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Adapted from the Rhode Island Committee on Occupational Safety &Health
Hazards of Mercury in the Workplace
(There are 3 forms of mercury: elemental mercury, inorganic mercury, and organic mercury. Organic or methyl mercury is the most hazardous.)
The mercury we usually encounter is elemental mercury also known as metallic mercury, liquid mercury, liquid silver, and quicksilver. It is an extremely heavy, odorless, silver-colored liquid. Because it has such a low viscosity it is hard to contain and spills and splashes easily and breaks up into smaller and smaller beads of liquid. Elemental mercury is found in mercury thermometers, fluorescent light bulbs, dental amalgam fillings, electrical equipment. Elemental mercury is also used as a folk medicine.
Inhalation of elemental mercury vapors is the main source of toxicity, as mercury is well-absorbed through the lungs. Problems from inhalation result either from a large one-time high exposure or a long-term exposure. Long-term exposure of inhaled vapors is generally more dangerous, with the nervous system being the primary target of mercury toxicity. Symptoms may occur within weeks but usually develop insidiously over a period of years. Neurologic symptoms include tremors, headaches, short-term memory loss, incoordination, weakness, loss of appetite, altered sense of taste and smell, numbness and tingling in the hands and feet, insomnia, and excessive sweating. Psychiatric effects are also seen after long-term exposure. The kidneys can also be effected. Intense exposure to high concentrations of mercury vapor can lead to severe respiratory damage.
Elemental Mercury is not well-absorbed through the skin, so skin contact is not likely to cause mercury poisoning, especially with a brief one-time exposure. However, mercury liquid and vapor can be absorbed through the skin in small amounts and this route of exposure can contribute to the overall exposure, especially if exposure to mercury is constant over time. Organic or methyl mercury is rapidly absorbed through the skin.
Mercury levels in urine are used as a general marker of how much mercury exposure has occurred. Urine mercury levels are reported in micrograms/gram of creatinine (a component of the urine). The relationship between airborne mercury levels and urine mercury levels is complicated. Some published benchmarks (based on healthy adult males) include the following: urinary mercury levels below 35 micrograms/gram of creatinine are considered to reflect relatively low mercury exposure; 50 to 100 micrograms/gram of creatinine reflects high exposure.
Mercury vapor in the air is measured by attaching a tube near the breathing zone. A mercury vapor lamp can be used in an emergency. Mercury vapor levels in the air believed to be unhealthy:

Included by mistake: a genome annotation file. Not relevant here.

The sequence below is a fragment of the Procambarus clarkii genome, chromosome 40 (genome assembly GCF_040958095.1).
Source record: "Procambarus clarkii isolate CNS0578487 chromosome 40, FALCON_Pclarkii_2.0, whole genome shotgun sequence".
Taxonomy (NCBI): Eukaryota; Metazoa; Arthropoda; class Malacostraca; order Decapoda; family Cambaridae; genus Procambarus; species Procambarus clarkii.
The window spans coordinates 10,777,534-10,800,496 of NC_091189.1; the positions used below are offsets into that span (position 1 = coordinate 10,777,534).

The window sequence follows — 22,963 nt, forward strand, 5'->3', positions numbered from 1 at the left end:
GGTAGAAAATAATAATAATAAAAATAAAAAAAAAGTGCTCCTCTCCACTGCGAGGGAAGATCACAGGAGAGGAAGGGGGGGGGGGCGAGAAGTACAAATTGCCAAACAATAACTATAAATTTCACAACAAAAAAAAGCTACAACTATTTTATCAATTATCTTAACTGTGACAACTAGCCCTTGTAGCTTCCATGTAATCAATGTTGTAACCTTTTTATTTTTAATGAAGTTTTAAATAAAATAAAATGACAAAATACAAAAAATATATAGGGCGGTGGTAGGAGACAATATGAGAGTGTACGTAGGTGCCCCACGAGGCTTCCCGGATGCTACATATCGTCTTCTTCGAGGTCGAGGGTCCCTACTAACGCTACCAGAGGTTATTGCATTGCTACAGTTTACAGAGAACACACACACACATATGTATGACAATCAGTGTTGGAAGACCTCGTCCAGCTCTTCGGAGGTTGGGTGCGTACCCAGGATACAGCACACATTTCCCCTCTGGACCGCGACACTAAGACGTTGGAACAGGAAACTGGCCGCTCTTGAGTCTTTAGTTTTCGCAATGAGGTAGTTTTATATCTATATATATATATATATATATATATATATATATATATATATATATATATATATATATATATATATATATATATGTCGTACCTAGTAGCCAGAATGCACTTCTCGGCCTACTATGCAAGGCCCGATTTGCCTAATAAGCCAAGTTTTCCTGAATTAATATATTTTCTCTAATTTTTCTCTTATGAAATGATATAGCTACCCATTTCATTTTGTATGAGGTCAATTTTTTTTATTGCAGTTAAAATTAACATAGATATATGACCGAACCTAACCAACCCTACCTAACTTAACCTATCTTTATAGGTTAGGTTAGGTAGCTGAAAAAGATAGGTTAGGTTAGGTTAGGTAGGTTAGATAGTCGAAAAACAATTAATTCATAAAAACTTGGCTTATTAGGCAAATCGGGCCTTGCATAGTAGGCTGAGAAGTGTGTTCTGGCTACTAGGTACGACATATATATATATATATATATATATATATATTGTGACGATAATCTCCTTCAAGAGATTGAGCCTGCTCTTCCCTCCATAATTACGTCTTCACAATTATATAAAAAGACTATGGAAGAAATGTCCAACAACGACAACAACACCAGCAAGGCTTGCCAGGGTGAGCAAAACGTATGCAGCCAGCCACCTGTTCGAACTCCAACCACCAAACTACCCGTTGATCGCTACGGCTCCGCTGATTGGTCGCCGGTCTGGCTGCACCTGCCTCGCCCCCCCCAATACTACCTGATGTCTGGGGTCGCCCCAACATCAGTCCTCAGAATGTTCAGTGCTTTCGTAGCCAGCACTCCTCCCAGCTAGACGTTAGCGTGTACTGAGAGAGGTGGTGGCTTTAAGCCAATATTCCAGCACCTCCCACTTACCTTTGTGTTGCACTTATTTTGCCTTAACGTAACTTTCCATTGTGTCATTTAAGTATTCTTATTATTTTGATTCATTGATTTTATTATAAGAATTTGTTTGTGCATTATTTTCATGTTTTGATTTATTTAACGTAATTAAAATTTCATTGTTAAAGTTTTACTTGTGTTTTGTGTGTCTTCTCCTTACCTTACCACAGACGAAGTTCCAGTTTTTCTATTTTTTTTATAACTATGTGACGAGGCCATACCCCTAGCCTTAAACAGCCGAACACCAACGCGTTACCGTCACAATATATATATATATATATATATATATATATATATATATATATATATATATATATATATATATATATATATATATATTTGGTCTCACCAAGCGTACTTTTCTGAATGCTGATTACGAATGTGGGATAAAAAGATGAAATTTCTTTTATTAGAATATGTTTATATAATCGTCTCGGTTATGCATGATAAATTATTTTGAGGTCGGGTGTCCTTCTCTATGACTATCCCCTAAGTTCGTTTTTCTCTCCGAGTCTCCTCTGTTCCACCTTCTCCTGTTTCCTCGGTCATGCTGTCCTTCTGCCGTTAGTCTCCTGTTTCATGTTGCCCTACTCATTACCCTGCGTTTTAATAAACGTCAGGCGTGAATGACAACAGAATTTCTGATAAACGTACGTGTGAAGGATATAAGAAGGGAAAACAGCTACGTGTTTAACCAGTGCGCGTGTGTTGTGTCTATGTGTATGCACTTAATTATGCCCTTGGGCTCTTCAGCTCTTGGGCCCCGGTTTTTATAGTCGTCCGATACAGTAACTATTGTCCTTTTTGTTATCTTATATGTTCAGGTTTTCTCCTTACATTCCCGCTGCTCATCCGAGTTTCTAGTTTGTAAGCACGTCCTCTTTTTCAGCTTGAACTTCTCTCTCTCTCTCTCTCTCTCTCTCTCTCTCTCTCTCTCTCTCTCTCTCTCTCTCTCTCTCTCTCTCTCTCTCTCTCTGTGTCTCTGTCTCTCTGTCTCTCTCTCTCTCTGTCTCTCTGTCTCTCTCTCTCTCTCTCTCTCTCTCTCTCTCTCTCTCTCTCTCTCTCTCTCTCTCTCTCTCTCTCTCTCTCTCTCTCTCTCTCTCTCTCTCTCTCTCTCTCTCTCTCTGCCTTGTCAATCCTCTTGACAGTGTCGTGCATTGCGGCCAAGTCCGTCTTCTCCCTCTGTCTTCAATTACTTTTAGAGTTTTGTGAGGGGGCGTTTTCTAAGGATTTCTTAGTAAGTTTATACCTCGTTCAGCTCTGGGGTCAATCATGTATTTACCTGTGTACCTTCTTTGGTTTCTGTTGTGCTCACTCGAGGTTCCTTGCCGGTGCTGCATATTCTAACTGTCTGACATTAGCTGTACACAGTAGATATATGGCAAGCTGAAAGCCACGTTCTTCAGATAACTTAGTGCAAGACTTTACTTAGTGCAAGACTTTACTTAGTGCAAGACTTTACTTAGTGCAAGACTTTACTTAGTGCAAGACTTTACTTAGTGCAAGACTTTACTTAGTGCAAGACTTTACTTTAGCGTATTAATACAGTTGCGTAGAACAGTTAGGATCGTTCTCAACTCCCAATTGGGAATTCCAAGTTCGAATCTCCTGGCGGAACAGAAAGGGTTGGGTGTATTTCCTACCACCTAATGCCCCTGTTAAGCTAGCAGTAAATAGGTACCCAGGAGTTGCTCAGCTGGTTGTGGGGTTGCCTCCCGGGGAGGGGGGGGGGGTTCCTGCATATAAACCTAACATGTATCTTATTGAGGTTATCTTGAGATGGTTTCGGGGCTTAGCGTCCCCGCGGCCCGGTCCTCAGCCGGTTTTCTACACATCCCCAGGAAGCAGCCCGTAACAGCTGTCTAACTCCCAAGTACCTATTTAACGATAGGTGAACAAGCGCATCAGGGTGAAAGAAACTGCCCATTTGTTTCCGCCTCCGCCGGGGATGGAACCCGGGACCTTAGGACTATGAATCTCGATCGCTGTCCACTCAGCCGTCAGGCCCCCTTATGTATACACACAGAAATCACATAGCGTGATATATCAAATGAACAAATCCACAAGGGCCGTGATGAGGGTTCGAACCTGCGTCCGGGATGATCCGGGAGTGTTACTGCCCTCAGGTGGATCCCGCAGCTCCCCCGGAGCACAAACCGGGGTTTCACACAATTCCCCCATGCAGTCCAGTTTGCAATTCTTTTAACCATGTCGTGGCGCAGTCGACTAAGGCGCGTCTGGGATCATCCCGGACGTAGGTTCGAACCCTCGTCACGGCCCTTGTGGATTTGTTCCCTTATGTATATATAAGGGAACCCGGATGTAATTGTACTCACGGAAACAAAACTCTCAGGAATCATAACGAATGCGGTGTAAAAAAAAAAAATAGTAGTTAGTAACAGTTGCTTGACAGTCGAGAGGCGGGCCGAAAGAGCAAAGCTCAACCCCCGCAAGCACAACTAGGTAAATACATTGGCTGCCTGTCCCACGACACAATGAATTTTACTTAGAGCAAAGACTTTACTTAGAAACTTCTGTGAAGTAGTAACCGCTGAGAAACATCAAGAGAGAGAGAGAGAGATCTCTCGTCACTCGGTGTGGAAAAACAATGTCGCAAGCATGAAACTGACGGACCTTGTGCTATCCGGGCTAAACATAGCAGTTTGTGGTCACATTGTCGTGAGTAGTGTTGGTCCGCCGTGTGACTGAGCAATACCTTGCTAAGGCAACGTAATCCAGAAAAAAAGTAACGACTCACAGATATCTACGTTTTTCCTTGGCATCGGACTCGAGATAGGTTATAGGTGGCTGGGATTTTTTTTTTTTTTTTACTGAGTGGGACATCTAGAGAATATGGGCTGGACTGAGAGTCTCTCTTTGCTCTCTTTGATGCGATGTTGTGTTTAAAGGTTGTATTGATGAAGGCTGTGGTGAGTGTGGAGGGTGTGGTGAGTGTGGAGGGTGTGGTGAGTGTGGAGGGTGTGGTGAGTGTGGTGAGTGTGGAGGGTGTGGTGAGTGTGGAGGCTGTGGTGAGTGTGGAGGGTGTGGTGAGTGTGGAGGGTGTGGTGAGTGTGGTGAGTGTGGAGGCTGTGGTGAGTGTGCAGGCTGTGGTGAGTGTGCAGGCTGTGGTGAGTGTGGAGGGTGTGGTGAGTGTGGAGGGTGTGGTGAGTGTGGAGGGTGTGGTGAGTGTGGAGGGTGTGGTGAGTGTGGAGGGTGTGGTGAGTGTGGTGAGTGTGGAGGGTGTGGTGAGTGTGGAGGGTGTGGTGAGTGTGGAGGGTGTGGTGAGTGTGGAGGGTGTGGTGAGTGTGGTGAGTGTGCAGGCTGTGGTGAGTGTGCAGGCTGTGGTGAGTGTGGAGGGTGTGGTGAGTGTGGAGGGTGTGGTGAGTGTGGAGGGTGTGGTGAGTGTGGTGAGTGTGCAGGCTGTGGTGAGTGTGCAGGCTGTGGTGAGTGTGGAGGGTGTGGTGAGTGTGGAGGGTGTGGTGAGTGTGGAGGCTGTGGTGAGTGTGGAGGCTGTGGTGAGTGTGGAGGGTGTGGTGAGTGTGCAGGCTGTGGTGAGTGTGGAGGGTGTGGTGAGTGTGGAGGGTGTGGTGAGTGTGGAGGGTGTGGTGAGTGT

- NIOSH: at or above 0.05mg/m3 as a 10hour average.
- OSHA requires that mercury exposure be kept below 0.1mg/m3 at all times.
- If airborne levels of elemental mercury reach 10mg/M3 then a self-contained breathing apparatus [SCBA] must be worn. For organic or methyl mercury the standard is lower and set at 2mg/m3 and skin protection is mandatory.
At normal air temperatures elemental mercury evaporates slowly. Mercury vapors are heavier than air and tend to remain near the floor or source, but as the temperature rises and as the mercury is disturbed, more vapors can become airborne. Outdoors, mercury vapors tend to go away quickly, but indoors (particularly with windows closed), mercury vapors will accumulate in the air.
To protect against mercury hazards.Where a worker encounters elemental mercury by removing it from meters, gauges and other equipment this operation should be performed in a hooded enclosure where there is efficient local exhaust ventilation directly capturing vapor before it reaches the breathing zone.
A mercury spill kit should be available. (Spill kit should contain powdered zinc which is sprinkled on spilled mercury to keep vapors out of the air and an absorbent that turns the liquid mercury into a paste that is handled easier.)
Where a respirator is used then a full OSHA respiratory protection program must be in place. A few key OSHA requirements on respirators include: air measurements must be taken, workers fit tested and medically approved, respirators assigned based on levels of the hazard, trained in wearing and limitations of respirators. Protective clothing should also be used to minimize skin contact, and to prevent mercury liquid from attaching to regular work clothing. To evaluate the use of PPE materials, users should consult the best available garment performance data and manufacturers' recommendations.